This is the first time in recent memory that a press launch has been cancelled outright, and the delay apparently stems from calibrating the much-hyped 9-speed automatic transmission that has so far been vaporware in the Dart. This follows announcements by Chrysler that Cherokee production would be delayed and units wouldn’t arrive at dealers until September, while other reports cited fit-and-finish issues as well as transmission problems as the reason for the delay.

Delaying the launch leaves Chrysler in an unfortunate position in terms of public perception (and certainly among the media), but frankly, they have good reason to do it. The Cherokee is a very important product for them; Jeep’s future in world markets, as well as North America, is riding in part on this car.

Chrysler is definitely cognizant of the fact that this car is controversial among certain members of the media. It is the revival of a storied nameplate but is seen to lack any continuity with the original XJ Cherokee. Despite the fact that the vast majority of consumers want a crossover and their needs are best served by them, the automotive press continues to regard crossovers with barely disguised disdain.

Between that and the highly polarizing styling and you have a recipe for a PR disaster should the Cherokee not be up to snuff in terms of QC or driving dynamics. There are certainly members of the press ready and willing to rip it a new one for failing to live up to their expectations, whether realistic or outlandish. Personally, I am very interested in this car. As the first major Jeep launch built of CUSW, and the first application of the 9-speed automatic, it will set the tone for Jeep’s performance as a future star (and profit center) of Chrysler and Fiat. The consequences of it flopping will be severe for Chrysler, and I was looking forward to getting some seat time in the Cherokee. Evidently, that will have to wait.

By delaying the launch (even at great expense) they are increasing their chances of getting good press for such an important car.The recent recall of the Grand Cherokee and the Liberty is also looming in the background at Auburn Hills, even if it doesn’t have a direct bearing on the Cherokee’s launch.   What I’m curious about is whether this apparent commitment to quality will extend past the launch of the Cherokee and into regular production and future launches. Any future delays or holdups with future product launches won’t exactly inspire confidence in Chrysler’s ability to launch high-quality vehicles in a timely manner. This is “Strike Two” after all.


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The New York Times Consults A Cherokee About The Cherokee Mon, 24 Jun 2013 15:33:58 +0000 Picture courtesy MyFolderz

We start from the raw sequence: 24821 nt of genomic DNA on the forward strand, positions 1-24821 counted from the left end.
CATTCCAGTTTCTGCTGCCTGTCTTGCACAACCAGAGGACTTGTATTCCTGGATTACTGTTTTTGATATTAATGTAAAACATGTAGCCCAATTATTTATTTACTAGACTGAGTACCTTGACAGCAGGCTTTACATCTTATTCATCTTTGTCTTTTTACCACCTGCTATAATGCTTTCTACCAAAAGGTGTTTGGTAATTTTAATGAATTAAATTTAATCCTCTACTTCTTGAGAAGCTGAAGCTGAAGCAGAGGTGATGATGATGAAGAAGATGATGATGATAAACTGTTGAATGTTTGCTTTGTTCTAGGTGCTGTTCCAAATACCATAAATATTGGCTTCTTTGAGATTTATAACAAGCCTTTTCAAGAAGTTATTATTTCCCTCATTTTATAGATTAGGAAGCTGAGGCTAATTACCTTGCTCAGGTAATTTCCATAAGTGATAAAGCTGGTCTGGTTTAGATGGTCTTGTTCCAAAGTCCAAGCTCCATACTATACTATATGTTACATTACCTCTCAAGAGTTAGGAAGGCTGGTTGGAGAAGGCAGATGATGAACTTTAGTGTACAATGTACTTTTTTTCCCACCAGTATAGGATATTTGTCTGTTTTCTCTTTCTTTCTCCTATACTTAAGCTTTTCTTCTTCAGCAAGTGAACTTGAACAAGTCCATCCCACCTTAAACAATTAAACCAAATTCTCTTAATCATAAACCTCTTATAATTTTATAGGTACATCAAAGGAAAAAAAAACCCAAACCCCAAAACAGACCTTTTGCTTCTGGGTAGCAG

When Jeep introduced the new-for-2014 Cherokee, the cute-ute’s polarizing styling, Eurotrash underpinnings, and front-wheel-drive base configuration immediately sent the autoblogosphere into a violent tizzy. Much of the criticism seemed to be engendered by the use of the name “Cherokee”, which is associated in the name of the average Jeep fan with the time-tested, AMC-era XJ Cherokee. (It should be noted, however, that Jalopnik has already decided the new Cherokee is superior to the old one.) Had Chrysler used the name “Liberty”, which is primarily associated with dorky-looking uranium-dense crapwagons leaking oil in traffic, or “Patriot”, which is primarily associated with the Dodge Caliber, much of the initial agitation might not have happened.

That’s all car-geek inside baseball, however. In the real world, meaning Manhattan, what really matters isn’t crawl ratio or wind noise or durability — it’s identity-based politics. It’s a surprise, then, that the New York Times has taken this long to uncover the critical feature of the new small Jeep: it’s all racist and whatnot.

Those of us who have been fortunate (or unfortunate) enough to attend university in the past twenty or so years know that some large part of the modern post-secondary educational apparatus is devoted to old white men earnestly bleating on about black people and womyn and transgenders and whatnot. Without the intervention of these wise old Caucasians (are we allowed to say enlightened, or is that a skin-color value-judgement trigger event?) the average black person or womon or transgender individual would probably be too busy watching “Mad Men” or playing Candy Crush Saga to realize when his/her/their rights, identities, feelings, or heritage is being disrespected. It’s therefore critical that the SWPL spiritual leaders of the minority communities stay vigilant at all times. Without their intervention, Paula Deen would still be on television. The fact that you can turn on the Food Network and see more of Giada De Laurentitis or that sexy little Cat Cora and not have to look at some ugly old expired bag means that a true blow has been struck for diversity and against ageism. I think. I’m still a little fuzzy on that part.

Where was I? Oh yes, the Jeep Cherokee. Someone apparently told white guy Glenn Collins that Jeep’s been naming an SUV of some sort after a Native American tribe for the last forty years. Presumably there are no Jeep Cherokees in Manhattan. I know I’ve never seen one. Mr. Collins immediately leapt into SWPL action, contacting the Cherokee tribe to see what they think about this racist act.

The company says it respects changed attitudes toward stereotyping. “We want to be politically correct, and we don’t want to offend anybody,” Mr. Morrison said. Regarding the Cherokee name, he added: “We just haven’t gotten any feedback that was disparaging.”